What’s life like for a baby boomer who turned in her Chicago stilettos for rain boots in a small town on Washington’s Olympic Peninsula? Most of the time, pretty routine. But for fiction writer Linda Myers, one day it all changed. Sort of. It was during Flattie Season.
The auditorium door opens. Four men enter and take seats in front of us. They’re young, all wearing jeans, expensive shoes, and t-shirts with humorous sayings. Our chairwoman brings us back to attention. She wouldn’t want to lose control of the garden club.
I’ve seen these young men before in the marina where I keep my husband’s boat. I’ll sell it one day, but I still enjoy it during flattie season. The four men called the flat-bottom feeders halibut when they were talking to the captain of a charter boat. That proves they’re out-of-towners. What are they doing now at the garden club?
The chairwoman says, “We have visitors. They’ve come from Los Angeles to talk to us. Gentlemen?”
One of them walks to the front. “I direct television commercials. We’ve come to film one here, with one of you ladies starring in it. It’s a commercial for Pacific Northwest seafood. We’ll film in the home of the woman we select. She must be a very good cook. Can you nominate anyone?”
Club members murmur and begin nominations. I hear my own name. I don’t think of myself as a good cook anymore because I don’t do it much now that the kids are gone. I usually just nuke something for myself. One of the men takes pictures of all us nominees as we smile self-consciously. Another writes down our names and addresses.
The next day I tend my roses, deadheading and pruning. When I look up, the men from Los Angeles are standing on my lawn. I invite them in, and they walk around squinting at walls and furniture. They are most interested in my kitchen’s white enameled gas stove. The director says, “Only two women are still being considered. You’re one. Have you done any public speaking?”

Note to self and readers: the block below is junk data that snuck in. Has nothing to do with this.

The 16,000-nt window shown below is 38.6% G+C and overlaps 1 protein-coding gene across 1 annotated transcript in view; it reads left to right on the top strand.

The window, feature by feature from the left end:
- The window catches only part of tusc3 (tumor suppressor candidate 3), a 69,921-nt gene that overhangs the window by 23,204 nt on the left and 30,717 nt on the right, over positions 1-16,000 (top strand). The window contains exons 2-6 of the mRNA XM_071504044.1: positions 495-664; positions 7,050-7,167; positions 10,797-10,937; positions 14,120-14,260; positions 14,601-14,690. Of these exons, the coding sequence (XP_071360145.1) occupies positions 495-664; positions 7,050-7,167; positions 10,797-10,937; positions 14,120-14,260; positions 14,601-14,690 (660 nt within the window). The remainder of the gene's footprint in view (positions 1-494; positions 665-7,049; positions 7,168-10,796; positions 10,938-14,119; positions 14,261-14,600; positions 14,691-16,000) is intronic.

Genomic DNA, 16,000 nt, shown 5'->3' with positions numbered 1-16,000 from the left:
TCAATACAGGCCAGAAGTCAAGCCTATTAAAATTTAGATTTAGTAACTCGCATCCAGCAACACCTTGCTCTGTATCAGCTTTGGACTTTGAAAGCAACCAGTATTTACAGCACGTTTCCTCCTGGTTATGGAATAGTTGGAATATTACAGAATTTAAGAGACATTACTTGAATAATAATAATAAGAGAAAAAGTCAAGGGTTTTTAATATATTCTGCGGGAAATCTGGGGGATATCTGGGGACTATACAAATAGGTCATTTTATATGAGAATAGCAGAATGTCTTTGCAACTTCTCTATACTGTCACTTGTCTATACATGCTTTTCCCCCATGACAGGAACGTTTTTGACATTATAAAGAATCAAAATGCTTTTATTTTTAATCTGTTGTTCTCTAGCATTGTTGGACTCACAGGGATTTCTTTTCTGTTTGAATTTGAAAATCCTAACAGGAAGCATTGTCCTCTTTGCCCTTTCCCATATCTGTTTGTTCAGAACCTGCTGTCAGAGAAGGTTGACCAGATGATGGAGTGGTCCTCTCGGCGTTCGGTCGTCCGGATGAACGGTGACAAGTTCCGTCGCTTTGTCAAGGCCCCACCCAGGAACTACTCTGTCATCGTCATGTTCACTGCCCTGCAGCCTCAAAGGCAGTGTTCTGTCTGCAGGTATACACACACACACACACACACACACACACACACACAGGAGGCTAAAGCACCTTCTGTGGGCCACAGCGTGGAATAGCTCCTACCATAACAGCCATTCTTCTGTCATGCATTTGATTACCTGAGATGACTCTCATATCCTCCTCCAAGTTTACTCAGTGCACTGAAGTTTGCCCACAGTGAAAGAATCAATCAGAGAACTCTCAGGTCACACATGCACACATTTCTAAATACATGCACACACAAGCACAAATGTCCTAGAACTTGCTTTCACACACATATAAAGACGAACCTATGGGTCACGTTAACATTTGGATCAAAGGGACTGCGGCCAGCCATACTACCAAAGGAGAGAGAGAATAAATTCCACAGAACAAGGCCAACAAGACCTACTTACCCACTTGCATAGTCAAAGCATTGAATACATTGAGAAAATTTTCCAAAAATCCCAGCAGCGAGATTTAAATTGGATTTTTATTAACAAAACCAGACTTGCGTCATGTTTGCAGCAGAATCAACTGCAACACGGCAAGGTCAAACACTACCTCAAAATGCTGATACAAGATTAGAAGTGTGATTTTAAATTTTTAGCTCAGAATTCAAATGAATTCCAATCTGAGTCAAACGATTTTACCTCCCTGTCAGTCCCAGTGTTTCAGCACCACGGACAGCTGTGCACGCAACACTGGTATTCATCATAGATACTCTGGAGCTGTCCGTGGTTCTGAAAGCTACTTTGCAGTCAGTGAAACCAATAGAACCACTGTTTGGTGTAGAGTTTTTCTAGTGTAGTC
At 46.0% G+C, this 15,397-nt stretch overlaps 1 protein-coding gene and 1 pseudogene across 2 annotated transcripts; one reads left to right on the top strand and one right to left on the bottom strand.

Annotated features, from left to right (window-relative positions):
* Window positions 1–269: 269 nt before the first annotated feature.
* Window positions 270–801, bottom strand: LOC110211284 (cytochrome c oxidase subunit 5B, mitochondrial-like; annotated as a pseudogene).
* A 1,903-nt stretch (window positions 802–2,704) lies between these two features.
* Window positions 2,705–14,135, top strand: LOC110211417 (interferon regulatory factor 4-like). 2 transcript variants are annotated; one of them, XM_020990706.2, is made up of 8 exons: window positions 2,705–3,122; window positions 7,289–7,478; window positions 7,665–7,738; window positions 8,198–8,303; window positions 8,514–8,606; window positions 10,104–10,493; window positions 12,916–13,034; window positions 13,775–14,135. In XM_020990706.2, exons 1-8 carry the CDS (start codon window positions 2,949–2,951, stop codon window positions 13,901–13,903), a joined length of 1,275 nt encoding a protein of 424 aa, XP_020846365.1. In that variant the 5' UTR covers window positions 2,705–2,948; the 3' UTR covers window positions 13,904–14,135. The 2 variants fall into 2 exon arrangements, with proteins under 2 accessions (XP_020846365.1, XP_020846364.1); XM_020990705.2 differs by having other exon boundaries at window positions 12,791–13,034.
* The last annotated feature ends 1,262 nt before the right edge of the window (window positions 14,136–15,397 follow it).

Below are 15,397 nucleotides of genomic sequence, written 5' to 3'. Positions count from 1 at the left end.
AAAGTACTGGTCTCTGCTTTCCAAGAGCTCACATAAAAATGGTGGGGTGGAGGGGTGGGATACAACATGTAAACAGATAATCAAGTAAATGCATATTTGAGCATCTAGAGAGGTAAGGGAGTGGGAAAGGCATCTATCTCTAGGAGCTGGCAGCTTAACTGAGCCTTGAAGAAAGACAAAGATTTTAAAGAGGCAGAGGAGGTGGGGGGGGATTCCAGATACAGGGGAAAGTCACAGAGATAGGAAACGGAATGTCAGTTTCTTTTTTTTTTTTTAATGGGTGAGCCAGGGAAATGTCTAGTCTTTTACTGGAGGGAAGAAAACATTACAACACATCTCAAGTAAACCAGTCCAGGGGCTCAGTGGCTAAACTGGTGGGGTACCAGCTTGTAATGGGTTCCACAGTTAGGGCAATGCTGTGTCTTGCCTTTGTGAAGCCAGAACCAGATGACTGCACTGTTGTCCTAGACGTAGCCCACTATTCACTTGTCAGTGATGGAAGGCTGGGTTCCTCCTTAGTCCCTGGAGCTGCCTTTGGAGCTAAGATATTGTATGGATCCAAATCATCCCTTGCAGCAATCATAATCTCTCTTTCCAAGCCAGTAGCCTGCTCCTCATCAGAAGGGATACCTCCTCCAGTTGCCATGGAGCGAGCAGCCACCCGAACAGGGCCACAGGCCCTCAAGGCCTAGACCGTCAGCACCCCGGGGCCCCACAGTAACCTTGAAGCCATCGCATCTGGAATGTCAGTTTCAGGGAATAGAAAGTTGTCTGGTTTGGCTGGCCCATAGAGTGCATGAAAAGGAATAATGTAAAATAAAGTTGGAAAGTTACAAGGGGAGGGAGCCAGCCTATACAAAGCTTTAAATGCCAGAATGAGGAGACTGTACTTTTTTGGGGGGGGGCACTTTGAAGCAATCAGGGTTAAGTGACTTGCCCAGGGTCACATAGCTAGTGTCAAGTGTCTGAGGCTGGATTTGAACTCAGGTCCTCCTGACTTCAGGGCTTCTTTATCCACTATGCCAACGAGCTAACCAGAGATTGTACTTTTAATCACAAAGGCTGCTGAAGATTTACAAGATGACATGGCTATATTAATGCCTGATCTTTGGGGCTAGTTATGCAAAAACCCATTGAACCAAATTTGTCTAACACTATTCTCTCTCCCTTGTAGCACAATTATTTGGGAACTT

I reply but have the feeling he doesn’t care about my answers, just wants to hear me talk. Finally he says, “We’ll be in touch.”
I realize I could actually be seen all over the country. Millions of strangers will stare at me. I’ll be a public person. I call my kids in Seattle. My daughter says, “It will be fun, Mom.” My son is not enthused. “They’ll bring film equipment and tear up your house.” I wonder what my husband would have said. By bedtime, I decide to do it. I must have qualities I’ve never recognized in myself.
The next day is one of those sun-filled beauties that is my reward for putting up with Washington rain. The mountains and islands shine and seem to have moved closer somehow. The four men appear in the late afternoon, discuss the weather until it becomes awkward, then the director says, “We chose the other woman. But I appreciate your time.”
The men leave as I watch. I sit on my porch until the sun begins to fade, then I go inside and lock the door. The days are beautiful, but the nights can produce a chill.